Left behind in Silicon Valley

“When I came to this country, I saw the American dream. You get an education, go to college . . . Even American citizens can’t get the American dream now,” says Roberto Aguirrez, a parent group leader, in Broken Promises: The Children Left Behind in Silicon Valley Schools. I wrote the report for Innovate Public Schools.

Aguirrez is working to bring a charter K-8 school to Morgan Hill, the San Jose suburb where he lives. But it won’t happen soon enough for his fifth-grade daughter. If he can’t get her into a good charter middle school — there are wait lists at all the high-performing charters — he’ll pay for private school.

“You know that movie? I’m not waiting for Superman,” he says.

Aguirrez and his wife earned college degrees. They were able to help their daughter with homework when she fell behind. They could afford to hire a tutor. When teachers said their kids were doing “OK,” they could read the report card and see that wasn’t true. Most Latino parents don’t know their children are scoring below basic, says Aguirrez.

Silicon Valley draws talented people from around the world. In 2011, 64 percent of the valley’s college-educated, high-tech professionals were born outside the U.S.

Only about one in five Latino and black students in Santa Clara and San Mateo counties is on track to complete high school in four years and go on to college, and even fewer will qualify for a high-tech job.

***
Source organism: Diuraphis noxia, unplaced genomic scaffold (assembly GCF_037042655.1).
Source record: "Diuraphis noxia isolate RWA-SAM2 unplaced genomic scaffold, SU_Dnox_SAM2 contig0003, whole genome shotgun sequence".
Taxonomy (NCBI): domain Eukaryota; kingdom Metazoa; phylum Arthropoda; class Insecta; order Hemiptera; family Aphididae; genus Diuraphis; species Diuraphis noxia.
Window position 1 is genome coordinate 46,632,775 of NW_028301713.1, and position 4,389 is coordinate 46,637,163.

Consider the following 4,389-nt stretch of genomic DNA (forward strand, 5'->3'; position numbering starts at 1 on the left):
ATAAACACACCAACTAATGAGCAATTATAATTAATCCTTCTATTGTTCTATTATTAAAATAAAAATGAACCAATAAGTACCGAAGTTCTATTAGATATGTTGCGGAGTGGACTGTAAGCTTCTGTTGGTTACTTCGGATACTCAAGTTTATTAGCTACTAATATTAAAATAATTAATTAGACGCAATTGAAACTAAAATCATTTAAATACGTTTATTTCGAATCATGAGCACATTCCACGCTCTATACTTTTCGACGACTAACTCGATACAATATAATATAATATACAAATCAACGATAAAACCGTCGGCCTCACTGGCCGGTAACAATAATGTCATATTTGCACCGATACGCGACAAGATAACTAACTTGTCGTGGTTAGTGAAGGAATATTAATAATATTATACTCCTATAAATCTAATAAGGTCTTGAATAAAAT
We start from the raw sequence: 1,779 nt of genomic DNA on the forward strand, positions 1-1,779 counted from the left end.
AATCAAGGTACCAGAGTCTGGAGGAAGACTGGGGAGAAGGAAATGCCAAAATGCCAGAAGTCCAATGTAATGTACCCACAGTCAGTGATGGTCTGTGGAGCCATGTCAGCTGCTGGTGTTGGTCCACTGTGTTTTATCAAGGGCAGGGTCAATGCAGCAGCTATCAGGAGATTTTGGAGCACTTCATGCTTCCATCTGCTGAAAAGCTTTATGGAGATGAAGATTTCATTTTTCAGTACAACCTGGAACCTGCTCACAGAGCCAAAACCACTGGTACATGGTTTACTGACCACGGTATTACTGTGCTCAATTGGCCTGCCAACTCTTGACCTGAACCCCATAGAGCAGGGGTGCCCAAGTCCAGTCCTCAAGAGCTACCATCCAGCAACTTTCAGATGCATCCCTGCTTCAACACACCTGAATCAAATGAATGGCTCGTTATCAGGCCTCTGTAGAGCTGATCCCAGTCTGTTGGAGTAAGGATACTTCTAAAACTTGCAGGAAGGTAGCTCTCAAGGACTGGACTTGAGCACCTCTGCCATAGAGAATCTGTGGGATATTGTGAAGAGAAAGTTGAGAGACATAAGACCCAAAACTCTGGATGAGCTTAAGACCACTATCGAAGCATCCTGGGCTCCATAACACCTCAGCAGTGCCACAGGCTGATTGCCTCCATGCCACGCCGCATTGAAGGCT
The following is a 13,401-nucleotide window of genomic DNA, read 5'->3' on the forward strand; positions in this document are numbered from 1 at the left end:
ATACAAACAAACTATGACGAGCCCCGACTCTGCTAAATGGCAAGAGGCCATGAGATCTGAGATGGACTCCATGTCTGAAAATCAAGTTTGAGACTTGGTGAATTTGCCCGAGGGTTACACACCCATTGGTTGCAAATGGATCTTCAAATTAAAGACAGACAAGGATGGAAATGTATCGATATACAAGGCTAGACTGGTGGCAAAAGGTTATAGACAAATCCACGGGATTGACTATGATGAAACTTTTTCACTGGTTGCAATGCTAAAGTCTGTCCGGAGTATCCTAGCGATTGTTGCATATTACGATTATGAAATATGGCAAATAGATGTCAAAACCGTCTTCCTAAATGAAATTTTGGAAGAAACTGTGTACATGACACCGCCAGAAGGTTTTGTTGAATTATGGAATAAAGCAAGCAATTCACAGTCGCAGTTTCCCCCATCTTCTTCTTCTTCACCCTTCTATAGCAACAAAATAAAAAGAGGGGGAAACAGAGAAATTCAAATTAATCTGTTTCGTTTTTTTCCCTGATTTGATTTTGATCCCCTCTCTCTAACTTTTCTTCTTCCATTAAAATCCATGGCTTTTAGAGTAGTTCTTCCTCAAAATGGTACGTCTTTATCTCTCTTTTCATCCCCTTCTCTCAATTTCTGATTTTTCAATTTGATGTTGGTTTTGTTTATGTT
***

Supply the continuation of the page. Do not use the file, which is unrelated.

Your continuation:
It’s not hopeless. The Alum Rock elementary district, which serves a low-income, heavily immigrant neighborhood in east San Jose, used to have dreadful schools. PACT, a church-based parent group, demanded the district authorize charter schools and start new, small autonomous schools (a bit like Boston’s “pilot” schools). The new schools are doing very well and the traditional district schools are improving. Alum Rock parents have real choices now.

Charters and Alum Rock’s autonomous schools dominate the top-ranked schools for Latino success, notes the  San Jose Mercury News. (Innovate ranked schools with at least 38 percent Latino enrollment, the region average.)

The top five middle schools for Latino algebra proficiency are KIPP Heartwood charter in Alum Rock at 81 percent; Renaissance Academy at 59 percent and Adelante at 53 percent, both in Alum Rock; Solorsano Middle in Gilroy at 48 percent and ACE Charter in San Jose at 47 percent.

At Jefferson High in Daly City, 78 percent of Latino students graduate UC/CSU ready — the highest percentage among comprehensive high schools. Other schools with high percentages of college-ready Latino grads are six charters: Summit Preparatory in Redwood City at 90 percent; KIPP San Jose Collegiate at 83 percent, Aspire East Palo Alto Phoenix at 62 percent, Downtown College Preparatory at 49 percent, Leadership Public Schools-San Jose at 46 percent and Latino College Preparatory at 39 percent.

In Morgan Hill, where Aguirrez and his wife are raising their children, 9 percent of Latino high school graduates qualify for state universities. (Update: The district says the number is off because one of its high schools was left out of state data.) Right next door in Gilroy, which has more Latino and low-income students, 20 percent are college eligible. Gilroy also has two elementary schools that make the top 10 list for Latino success in reading and math. Why can’t Morgan Hill do as well as Gilroy?

Educating the children of poorly educated, low-income, immigrant parents is very difficult. But some schools are showing it’s possible.